I'd argue, though, that the point of child porn laws is not to outlaw the depiction but the act itself, which would not exist beyond the depiction. The video distributer is ultimately responsible for the illegal act occurring, and so should be prosecuted. A constitutional law banning depictions of animal cruelty, then, would punish video distributers for animal cruelty that occurred solely because of the video - that is, an act of cruelty staged for the camera. Someone filming a dogfight and then selling the video couldn't be prosecuted unless they themselves staged the fight with the intent of making money off the video. But even that standard can easily go too far - we'd be disturbed by the idea that teenagers who make a video of themselves vandalizing mailboxes should have that video banned.
Anyway, it's a fascinating issue, and I'd like the input of some of the lawyers who read this blog.
A little bit more cut-and-dry, however, is the recent decision by Judge Barbara Crabb declaring the federal statute establishing a National Day of Prayer unconstitutional. For this ruling, Crabb is taking crap from everyone from Tony Perkins to Barack Obama - this despite the fact that Crabb is very obviously correct. If you looked up "an establishment of religion" in the dictionary, you'd see a picture of a law declaring a National Day of Prayer beside the definition. The law is blatantly establishing religion. Which is unconstitutional. It really is that simple. There's absolutely no way to get around that. It doesn't matter how much of a tradition it is, it doesn't matter who endorsed the idea, and I could give a damn whether it's a good idea or not. It's unconstitutional and it needs to go, end of story. The boundaries aren't there to be ignored at will, people. The ruling from Crabb was 66 pages - it didn't need 66 words.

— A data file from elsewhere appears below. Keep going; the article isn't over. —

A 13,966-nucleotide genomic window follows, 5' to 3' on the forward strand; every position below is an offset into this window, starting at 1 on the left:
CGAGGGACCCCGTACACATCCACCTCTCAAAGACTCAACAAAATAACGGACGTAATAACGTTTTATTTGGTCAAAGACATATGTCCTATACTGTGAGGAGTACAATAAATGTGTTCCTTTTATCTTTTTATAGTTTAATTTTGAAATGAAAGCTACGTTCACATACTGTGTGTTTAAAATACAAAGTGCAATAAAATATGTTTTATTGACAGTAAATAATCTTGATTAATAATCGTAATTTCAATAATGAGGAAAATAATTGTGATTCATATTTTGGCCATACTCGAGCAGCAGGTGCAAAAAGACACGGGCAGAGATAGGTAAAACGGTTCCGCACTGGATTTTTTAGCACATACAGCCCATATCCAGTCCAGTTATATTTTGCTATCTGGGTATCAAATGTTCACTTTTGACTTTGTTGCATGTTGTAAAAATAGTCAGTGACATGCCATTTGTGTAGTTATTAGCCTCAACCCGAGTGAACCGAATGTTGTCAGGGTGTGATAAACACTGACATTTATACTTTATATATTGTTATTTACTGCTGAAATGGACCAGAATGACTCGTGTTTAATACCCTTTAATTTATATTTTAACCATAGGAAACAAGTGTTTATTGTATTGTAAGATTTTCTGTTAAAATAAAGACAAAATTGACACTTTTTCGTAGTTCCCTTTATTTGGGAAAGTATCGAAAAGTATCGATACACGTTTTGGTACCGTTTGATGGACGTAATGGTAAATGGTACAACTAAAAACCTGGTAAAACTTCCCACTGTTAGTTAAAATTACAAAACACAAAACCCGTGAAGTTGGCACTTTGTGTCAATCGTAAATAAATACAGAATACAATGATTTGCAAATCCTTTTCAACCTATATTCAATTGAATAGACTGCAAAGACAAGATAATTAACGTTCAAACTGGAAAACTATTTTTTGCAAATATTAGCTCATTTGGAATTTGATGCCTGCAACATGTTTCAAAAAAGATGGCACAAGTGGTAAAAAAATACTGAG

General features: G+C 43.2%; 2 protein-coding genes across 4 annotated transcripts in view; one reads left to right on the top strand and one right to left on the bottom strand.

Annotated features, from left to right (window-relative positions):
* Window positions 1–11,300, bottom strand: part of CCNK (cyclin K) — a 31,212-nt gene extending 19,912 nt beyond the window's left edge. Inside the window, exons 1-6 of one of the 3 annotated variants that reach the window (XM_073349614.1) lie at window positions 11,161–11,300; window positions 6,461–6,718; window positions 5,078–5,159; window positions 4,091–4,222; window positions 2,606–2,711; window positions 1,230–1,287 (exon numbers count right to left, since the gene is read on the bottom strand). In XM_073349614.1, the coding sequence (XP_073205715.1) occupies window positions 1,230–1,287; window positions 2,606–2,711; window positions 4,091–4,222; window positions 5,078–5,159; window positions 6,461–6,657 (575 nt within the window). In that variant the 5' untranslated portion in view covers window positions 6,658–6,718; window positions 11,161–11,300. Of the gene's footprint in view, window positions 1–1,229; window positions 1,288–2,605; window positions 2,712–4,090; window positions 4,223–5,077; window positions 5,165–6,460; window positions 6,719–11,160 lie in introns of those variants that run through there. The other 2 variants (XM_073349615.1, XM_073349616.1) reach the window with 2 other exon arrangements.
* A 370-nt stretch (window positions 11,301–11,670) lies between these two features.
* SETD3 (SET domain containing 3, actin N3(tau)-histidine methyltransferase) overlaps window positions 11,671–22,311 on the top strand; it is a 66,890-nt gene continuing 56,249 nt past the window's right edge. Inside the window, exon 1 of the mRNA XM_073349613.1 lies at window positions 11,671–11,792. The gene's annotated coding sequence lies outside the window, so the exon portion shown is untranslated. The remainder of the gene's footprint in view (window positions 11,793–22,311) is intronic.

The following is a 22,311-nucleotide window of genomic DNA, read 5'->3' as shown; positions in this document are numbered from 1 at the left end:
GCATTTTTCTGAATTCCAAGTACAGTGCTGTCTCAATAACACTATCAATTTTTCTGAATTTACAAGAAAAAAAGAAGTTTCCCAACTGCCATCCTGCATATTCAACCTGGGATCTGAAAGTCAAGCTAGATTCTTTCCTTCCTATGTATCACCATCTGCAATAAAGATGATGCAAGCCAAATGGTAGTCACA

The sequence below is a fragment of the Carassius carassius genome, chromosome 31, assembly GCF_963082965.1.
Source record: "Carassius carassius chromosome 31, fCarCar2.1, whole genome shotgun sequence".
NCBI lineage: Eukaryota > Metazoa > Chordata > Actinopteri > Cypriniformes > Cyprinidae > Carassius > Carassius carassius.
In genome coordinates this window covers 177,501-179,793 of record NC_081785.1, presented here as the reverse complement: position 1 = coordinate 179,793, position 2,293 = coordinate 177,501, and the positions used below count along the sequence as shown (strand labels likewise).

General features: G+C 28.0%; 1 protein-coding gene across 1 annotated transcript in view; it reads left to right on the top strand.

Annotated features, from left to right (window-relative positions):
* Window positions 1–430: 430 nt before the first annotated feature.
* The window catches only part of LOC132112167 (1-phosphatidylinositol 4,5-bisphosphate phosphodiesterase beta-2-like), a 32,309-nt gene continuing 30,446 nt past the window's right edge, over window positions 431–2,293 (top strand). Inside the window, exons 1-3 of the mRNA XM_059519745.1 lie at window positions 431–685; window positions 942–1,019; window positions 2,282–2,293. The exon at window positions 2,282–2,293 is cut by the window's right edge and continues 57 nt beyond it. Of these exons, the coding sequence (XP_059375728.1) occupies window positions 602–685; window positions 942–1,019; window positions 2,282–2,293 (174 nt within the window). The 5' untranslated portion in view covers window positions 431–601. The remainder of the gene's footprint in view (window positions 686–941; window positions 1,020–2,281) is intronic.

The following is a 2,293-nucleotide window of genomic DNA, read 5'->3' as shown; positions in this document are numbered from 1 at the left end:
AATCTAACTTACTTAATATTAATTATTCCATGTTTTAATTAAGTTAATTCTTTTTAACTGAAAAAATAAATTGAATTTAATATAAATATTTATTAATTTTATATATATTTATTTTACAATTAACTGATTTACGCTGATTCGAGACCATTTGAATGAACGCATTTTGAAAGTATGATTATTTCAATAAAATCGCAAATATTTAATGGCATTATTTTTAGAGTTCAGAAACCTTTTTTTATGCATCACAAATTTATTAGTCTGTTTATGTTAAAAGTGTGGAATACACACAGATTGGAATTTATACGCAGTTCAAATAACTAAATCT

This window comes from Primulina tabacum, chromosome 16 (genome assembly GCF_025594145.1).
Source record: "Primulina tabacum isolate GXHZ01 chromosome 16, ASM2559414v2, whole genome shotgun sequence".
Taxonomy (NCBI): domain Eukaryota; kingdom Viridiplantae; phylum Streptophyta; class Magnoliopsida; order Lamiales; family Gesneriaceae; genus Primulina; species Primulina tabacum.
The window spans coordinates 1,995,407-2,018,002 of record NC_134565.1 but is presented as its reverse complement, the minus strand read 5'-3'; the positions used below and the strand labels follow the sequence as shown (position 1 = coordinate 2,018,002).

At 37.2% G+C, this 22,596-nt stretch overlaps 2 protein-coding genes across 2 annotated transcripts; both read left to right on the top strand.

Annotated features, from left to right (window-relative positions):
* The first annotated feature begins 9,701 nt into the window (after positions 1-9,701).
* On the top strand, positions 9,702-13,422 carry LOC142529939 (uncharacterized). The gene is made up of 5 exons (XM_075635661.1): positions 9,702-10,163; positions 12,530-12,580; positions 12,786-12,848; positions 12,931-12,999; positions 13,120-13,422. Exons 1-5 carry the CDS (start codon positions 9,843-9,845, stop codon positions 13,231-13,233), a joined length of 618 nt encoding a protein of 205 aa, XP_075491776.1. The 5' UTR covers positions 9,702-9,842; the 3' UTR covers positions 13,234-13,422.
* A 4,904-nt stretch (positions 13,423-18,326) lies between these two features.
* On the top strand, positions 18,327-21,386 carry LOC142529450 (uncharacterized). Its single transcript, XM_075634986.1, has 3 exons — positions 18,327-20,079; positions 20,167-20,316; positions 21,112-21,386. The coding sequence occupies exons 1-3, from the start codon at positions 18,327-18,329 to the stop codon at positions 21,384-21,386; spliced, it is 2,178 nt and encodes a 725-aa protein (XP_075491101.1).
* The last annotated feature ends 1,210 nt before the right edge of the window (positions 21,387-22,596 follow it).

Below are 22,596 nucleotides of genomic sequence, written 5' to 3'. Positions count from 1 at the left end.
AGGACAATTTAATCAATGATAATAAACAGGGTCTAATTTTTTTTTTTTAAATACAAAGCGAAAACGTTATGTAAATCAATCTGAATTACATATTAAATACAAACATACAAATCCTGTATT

Of course, the usual suspects have launched their unhinged opposition to the ruling. The head of the "National Day of Prayer Task Force," Shirley Dobson (originally named as a defendant in the suit but dropped - the suit is now against Obama) reacted with predictable hyperbole:
This is a concerted effort by a small but determined number of people who have tried to prohibit all references to the Creator in the public square, whether it be the Ten Commandments, the Pledge of Allegiance, or the simple act of corporate prayer -- this is unconscionable for a free society.
Long term, this type of opinion, if not corrected on appeal, will continue the erosion of our religious heritage and freedom.
Prohibiting references to God in the public square? Eroding religious freedom? Mrs. Dobson, I believe you deserve the Mandy Patinkin treatment:
Let's be clear. This court ruling does not preclude Americans from setting aside a day - or a week, or a month, or a year - to pray. It does not prevent the President or members of Congress from announcing during a speech that they're holding a National Day of Prayer. It does not stop the President or Congresscritters or anyone with the spirit in them from getting up on the floor of the house and screaming "GOD GOD GOD" at the top of their lungs. No one will be forced to stop praying because of this court case. No one will be forced to stop praying loudly because of this court case. To claim that preventing the government from declaring a national day of prayer erodes religious liberty is to display massive ignorance about the Constitution and about the idea of religious liberty.